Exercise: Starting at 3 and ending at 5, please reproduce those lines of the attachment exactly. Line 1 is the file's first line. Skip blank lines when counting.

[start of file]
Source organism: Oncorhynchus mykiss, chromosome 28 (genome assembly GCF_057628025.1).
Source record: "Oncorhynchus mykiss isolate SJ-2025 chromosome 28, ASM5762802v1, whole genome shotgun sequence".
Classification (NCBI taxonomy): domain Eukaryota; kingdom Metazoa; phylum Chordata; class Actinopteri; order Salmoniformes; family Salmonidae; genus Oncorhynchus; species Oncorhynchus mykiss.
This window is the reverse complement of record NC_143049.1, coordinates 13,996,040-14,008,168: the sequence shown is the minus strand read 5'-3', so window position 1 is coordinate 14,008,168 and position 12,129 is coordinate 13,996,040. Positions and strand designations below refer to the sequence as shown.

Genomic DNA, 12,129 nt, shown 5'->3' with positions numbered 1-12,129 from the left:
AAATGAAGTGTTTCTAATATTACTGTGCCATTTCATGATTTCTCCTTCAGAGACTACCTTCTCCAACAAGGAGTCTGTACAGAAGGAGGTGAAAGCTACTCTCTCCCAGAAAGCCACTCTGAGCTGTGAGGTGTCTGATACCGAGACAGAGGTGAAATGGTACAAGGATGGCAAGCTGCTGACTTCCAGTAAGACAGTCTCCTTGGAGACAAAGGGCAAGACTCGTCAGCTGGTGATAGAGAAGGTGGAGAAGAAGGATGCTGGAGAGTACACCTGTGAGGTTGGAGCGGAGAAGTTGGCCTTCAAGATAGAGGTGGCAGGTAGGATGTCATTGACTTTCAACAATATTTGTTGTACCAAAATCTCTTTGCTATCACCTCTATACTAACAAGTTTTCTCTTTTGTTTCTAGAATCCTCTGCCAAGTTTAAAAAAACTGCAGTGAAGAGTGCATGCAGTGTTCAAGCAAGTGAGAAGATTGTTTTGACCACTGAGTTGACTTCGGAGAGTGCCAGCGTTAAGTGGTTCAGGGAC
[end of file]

Classification (NCBI taxonomy): domain Eukaryota; kingdom Metazoa; phylum Chordata; class Actinopteri; order Salmoniformes; family Salmonidae; genus Oncorhynchus; species Oncorhynchus mykiss.
This window is the reverse complement of record NC_143049.1, coordinates 13,996,040-14,008,168: the sequence shown is the minus strand read 5'-3', so window position 1 is coordinate 14,008,168 and position 12,129 is coordinate 13,996,040. Positions and strand designations below refer to the sequence as shown.

Genomic DNA, 12,129 nt, shown 5'->3' with positions numbered 1-12,129 from the left: